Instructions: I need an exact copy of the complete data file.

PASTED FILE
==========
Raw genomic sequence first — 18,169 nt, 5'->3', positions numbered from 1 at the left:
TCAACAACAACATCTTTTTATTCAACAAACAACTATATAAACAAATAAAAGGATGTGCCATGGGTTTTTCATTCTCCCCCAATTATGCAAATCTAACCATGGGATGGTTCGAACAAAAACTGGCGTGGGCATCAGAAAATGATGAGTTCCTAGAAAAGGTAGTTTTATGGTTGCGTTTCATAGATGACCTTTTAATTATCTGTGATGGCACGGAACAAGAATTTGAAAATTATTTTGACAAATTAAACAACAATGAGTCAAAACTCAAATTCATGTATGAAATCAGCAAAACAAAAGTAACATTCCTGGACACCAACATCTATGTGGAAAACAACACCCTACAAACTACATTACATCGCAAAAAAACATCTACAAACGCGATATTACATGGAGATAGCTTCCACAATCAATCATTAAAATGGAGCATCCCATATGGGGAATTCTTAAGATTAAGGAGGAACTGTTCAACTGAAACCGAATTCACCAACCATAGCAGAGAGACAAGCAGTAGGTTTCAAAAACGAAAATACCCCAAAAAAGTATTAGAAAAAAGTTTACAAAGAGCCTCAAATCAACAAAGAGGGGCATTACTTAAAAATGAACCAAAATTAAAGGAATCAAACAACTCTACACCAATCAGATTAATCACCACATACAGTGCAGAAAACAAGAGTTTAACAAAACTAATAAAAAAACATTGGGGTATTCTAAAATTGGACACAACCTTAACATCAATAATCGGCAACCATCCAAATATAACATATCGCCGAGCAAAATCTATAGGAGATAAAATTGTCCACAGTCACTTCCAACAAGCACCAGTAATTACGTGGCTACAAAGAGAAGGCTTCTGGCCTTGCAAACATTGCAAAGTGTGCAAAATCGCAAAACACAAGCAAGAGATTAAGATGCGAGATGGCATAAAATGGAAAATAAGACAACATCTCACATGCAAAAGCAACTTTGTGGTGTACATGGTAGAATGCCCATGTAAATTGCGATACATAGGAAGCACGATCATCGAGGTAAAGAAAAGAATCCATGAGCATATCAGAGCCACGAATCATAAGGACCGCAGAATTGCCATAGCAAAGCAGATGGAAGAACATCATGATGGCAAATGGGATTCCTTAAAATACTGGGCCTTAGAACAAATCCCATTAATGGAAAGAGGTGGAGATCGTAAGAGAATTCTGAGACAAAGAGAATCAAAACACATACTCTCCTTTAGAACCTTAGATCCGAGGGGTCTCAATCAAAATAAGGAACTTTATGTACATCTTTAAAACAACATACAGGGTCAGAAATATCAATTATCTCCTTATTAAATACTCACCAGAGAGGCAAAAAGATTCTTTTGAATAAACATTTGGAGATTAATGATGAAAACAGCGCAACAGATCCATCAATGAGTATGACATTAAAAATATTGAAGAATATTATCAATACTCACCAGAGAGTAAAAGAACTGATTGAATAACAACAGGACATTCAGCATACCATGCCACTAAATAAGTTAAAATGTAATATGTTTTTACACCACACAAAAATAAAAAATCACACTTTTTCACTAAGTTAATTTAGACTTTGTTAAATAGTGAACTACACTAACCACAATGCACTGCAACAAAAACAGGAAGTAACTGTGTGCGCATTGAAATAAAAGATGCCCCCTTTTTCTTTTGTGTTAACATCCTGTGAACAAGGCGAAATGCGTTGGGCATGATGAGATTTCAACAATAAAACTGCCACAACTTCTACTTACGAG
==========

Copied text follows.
Raw genomic sequence first — 18,169 nt, 5'->3', positions numbered from 1 at the left:
TCAACAACAACATCTTTTTATTCAACAAACAACTATATAAACAAATAAAAGGATGTGCCATGGGTTTTTCATTCTCCCCCAATTATGCAAATCTAACCATGGGATGGTTCGAACAAAAACTGGCGTGGGCATCAGAAAATGATGAGTTCCTAGAAAAGGTAGTTTTATGGTTGCGTTTCATAGATGACCTTTTAATTATCTGTGATGGCACGGAACAAGAATTTGAAAATTATTTTGACAAATTAAACAACAATGAGTCAAAACTCAAATTCATGTATGAAATCAGCAAAACAAAAGTAACATTCCTGGACACCAACATCTATGTGGAAAACAACACCCTACAAACTACATTACATCGCAAAAAAACATCTACAAACGCGATATTACATGGAGATAGCTTCCACAATCAATCATTAAAATGGAGCATCCCATATGGGGAATTCTTAAGATTAAGGAGGAACTGTTCAACTGAAACCGAATTCACCAACCATAGCAGAGAGACAAGCAGTAGGTTTCAAAAACGAAAATACCCCAAAAAAGTATTAGAAAAAAGTTTACAAAGAGCCTCAAATCAACAAAGAGGGGCATTACTTAAAAATGAACCAAAATTAAAGGAATCAAACAACTCTACACCAATCAGATTAATCACCACATACAGTGCAGAAAACAAGAGTTTAACAAAACTAATAAAAAAACATTGGGGTATTCTAAAATTGGACACAACCTTAACATCAATAATCGGCAACCATCCAAATATAACATATCGCCGAGCAAAATCTATAGGAGATAAAATTGTCCACAGTCACTTCCAACAAGCACCAGTAATTACGTGGCTACAAAGAGAAGGCTTCTGGCCTTGCAAACATTGCAAAGTGTGCAAAATCGCAAAACACAAGCAAGAGATTAAGATGCGAGATGGCATAAAATGGAAAATAAGACAACATCTCACATGCAAAAGCAACTTTGTGGTGTACATGGTAGAATGCCCATGTAAATTGCGATACATAGGAAGCACGATCATCGAGGTAAAGAAAAGAATCCATGAGCATATCAGAGCCACGAATCATAAGGACCGCAGAATTGCCATAGCAAAGCAGATGGAAGAACATCATGATGGCAAATGGGATTCCTTAAAATACTGGGCCTTAGAACAAATCCCATTAATGGAAAGAGGTGGAGATCGTAAGAGAATTCTGAGACAAAGAGAATCAAAACACATACTCTCCTTTAGAACCTTAGATCCGAGGGGTCTCAATCAAAATAAGGAACTTTATGTACATCTTTAAAACAACATACAGGGTCAGAAATATCAATTATCTCCTTATTAAATACTCACCAGAGAGGCAAAAAGATTCTTTTGAATAAACATTTGGAGATTAATGATGAAAACAGCGCAACAGATCCATCAATGAGTATGACATTAAAAATATTGAAGAATATTATCAATACTCACCAGAGAGTAAAAGAACTGATTGAATAACAACAGGACATTCAGCATACCATGCCACTAAATAAGTTAAAATGTAATATGTTTTTACACCACACAAAAATAAAAAATCACACTTTTTCACTAAGTTAATTTAGACTTTGTTAAATAGTGAACTACACTAACCACAATGCACTGCAACAAAAACAGGAAGTAACTGTGTGCGCATTGAAATAAAAGATGCCCCCTTTTTCTTTTGTGTTAACATCCTGTGAACAAGGCGAAATGCGTTGGGCATGATGAGATTTCAACAATAAAACTGCCACAACTTCTACTTACGAG